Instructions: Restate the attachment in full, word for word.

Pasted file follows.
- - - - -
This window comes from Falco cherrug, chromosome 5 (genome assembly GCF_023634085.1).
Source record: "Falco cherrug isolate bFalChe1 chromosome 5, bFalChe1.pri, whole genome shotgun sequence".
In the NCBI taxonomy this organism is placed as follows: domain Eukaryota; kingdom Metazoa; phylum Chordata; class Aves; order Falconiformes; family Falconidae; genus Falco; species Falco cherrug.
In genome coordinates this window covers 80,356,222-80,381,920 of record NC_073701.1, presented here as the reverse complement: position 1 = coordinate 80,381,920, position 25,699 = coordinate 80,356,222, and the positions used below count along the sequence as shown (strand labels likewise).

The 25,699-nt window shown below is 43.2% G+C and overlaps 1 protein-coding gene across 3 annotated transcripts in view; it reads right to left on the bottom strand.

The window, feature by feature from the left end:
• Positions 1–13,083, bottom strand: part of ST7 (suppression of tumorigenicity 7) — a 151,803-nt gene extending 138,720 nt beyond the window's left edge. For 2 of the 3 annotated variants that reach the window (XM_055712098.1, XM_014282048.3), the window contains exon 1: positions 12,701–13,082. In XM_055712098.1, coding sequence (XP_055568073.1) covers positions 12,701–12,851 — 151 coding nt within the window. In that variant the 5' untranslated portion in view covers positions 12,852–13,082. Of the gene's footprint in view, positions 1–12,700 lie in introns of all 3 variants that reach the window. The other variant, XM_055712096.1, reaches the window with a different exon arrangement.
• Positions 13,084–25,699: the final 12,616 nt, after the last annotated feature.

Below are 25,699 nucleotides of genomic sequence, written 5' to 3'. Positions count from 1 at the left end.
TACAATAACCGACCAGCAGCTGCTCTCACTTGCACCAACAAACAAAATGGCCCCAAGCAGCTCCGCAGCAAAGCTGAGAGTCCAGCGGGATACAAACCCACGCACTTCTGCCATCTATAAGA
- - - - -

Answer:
This window comes from Falco cherrug, chromosome 5 (genome assembly GCF_023634085.1).
Source record: "Falco cherrug isolate bFalChe1 chromosome 5, bFalChe1.pri, whole genome shotgun sequence".
In the NCBI taxonomy this organism is placed as follows: domain Eukaryota; kingdom Metazoa; phylum Chordata; class Aves; order Falconiformes; family Falconidae; genus Falco; species Falco cherrug.
In genome coordinates this window covers 80,356,222-80,381,920 of record NC_073701.1, presented here as the reverse complement: position 1 = coordinate 80,381,920, position 25,699 = coordinate 80,356,222, and the positions used below count along the sequence as shown (strand labels likewise).

The 25,699-nt window shown below is 43.2% G+C and overlaps 1 protein-coding gene across 3 annotated transcripts in view; it reads right to left on the bottom strand.

The window, feature by feature from the left end:
• Positions 1–13,083, bottom strand: part of ST7 (suppression of tumorigenicity 7) — a 151,803-nt gene extending 138,720 nt beyond the window's left edge. For 2 of the 3 annotated variants that reach the window (XM_055712098.1, XM_014282048.3), the window contains exon 1: positions 12,701–13,082. In XM_055712098.1, coding sequence (XP_055568073.1) covers positions 12,701–12,851 — 151 coding nt within the window. In that variant the 5' untranslated portion in view covers positions 12,852–13,082. Of the gene's footprint in view, positions 1–12,700 lie in introns of all 3 variants that reach the window. The other variant, XM_055712096.1, reaches the window with a different exon arrangement.
• Positions 13,084–25,699: the final 12,616 nt, after the last annotated feature.

Below are 25,699 nucleotides of genomic sequence, written 5' to 3'. Positions count from 1 at the left end.
TACAATAACCGACCAGCAGCTGCTCTCACTTGCACCAACAAACAAAATGGCCCCAAGCAGCTCCGCAGCAAAGCTGAGAGTCCAGCGGGATACAAACCCACGCACTTCTGCCATCTATAAGA